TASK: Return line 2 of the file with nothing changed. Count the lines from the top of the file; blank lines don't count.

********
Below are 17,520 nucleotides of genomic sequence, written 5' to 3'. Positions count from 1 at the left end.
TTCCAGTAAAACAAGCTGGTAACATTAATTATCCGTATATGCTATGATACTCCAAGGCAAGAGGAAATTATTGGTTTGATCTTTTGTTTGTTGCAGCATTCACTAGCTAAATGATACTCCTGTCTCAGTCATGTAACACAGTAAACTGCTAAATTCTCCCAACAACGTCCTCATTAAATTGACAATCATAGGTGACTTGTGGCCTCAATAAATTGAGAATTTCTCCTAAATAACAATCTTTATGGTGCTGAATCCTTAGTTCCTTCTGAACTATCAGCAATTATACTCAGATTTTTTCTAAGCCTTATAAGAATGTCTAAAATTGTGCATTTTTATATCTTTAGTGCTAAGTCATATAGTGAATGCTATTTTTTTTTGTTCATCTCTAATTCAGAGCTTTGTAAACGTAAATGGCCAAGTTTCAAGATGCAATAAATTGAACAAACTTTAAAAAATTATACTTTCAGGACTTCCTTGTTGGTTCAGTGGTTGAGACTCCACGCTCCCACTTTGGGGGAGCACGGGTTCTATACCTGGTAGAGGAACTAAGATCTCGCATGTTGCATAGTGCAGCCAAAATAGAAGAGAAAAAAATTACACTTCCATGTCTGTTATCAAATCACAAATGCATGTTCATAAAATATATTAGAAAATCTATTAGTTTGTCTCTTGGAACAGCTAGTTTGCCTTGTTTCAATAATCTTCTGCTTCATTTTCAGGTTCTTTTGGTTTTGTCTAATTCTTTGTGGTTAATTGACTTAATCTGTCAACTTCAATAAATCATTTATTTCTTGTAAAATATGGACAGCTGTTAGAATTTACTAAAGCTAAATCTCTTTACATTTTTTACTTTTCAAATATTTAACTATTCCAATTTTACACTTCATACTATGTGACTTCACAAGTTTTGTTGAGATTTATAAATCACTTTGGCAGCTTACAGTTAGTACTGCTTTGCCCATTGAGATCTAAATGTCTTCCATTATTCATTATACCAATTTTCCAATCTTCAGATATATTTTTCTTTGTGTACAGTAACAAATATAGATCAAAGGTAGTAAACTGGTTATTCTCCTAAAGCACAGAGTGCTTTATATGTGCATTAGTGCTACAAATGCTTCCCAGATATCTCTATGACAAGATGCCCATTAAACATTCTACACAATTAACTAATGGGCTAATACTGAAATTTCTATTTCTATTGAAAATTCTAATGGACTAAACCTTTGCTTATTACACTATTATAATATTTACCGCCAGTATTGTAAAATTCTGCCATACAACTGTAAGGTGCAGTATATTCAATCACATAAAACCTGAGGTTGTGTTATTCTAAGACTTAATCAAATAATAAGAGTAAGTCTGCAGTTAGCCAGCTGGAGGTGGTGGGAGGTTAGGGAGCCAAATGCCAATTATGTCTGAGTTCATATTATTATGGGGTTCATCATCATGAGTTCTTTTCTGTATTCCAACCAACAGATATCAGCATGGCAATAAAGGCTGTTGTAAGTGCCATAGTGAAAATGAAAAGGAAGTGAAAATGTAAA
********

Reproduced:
TTCCAGTAAAACAAGCTGGTAACATTAATTATCCGTATATGCTATGATACTCCAAGGCAAGAGGAAATTATTGGTTTGATCTTTTGTTTGTTGCAGCATTCACTAGCTAAATGATACTCCTGTCTCAGTCATGTAACACAGTAAACTGCTAAATTCTCCCAACAACGTCCTCATTAAATTGACAATCATAGGTGACTTGTGGCCTCAATAAATTGAGAATTTCTCCTAAATAACAATCTTTATGGTGCTGAATCCTTAGTTCCTTCTGAACTATCAGCAATTATACTCAGATTTTTTCTAAGCCTTATAAGAATGTCTAAAATTGTGCATTTTTATATCTTTAGTGCTAAGTCATATAGTGAATGCTATTTTTTTTTGTTCATCTCTAATTCAGAGCTTTGTAAACGTAAATGGCCAAGTTTCAAGATGCAATAAATTGAACAAACTTTAAAAAATTATACTTTCAGGACTTCCTTGTTGGTTCAGTGGTTGAGACTCCACGCTCCCACTTTGGGGGAGCACGGGTTCTATACCTGGTAGAGGAACTAAGATCTCGCATGTTGCATAGTGCAGCCAAAATAGAAGAGAAAAAAATTACACTTCCATGTCTGTTATCAAATCACAAATGCATGTTCATAAAATATATTAGAAAATCTATTAGTTTGTCTCTTGGAACAGCTAGTTTGCCTTGTTTCAATAATCTTCTGCTTCATTTTCAGGTTCTTTTGGTTTTGTCTAATTCTTTGTGGTTAATTGACTTAATCTGTCAACTTCAATAAATCATTTATTTCTTGTAAAATATGGACAGCTGTTAGAATTTACTAAAGCTAAATCTCTTTACATTTTTTACTTTTCAAATATTTAACTATTCCAATTTTACACTTCATACTATGTGACTTCACAAGTTTTGTTGAGATTTATAAATCACTTTGGCAGCTTACAGTTAGTACTGCTTTGCCCATTGAGATCTAAATGTCTTCCATTATTCATTATACCAATTTTCCAATCTTCAGATATATTTTTCTTTGTGTACAGTAACAAATATAGATCAAAGGTAGTAAACTGGTTATTCTCCTAAAGCACAGAGTGCTTTATATGTGCATTAGTGCTACAAATGCTTCCCAGATATCTCTATGACAAGATGCCCATTAAACATTCTACACAATTAACTAATGGGCTAATACTGAAATTTCTATTTCTATTGAAAATTCTAATGGACTAAACCTTTGCTTATTACACTATTATAATATTTACCGCCAGTATTGTAAAATTCTGCCATACAACTGTAAGGTGCAGTATATTCAATCACATAAAACCTGAGGTTGTGTTATTCTAAGACTTAATCAAATAATAAGAGTAAGTCTGCAGTTAGCCAGCTGGAGGTGGTGGGAGGTTAGGGAGCCAAATGCCAATTATGTCTGAGTTCATATTATTATGGGGTTCATCATCATGAGTTCTTTTCTGTATTCCAACCAACAGATATCAGCATGGCAATAAAGGCTGTTGTAAGTGCCATAGTGAAAATGAAAAGGAAGTGAAAATGTAAA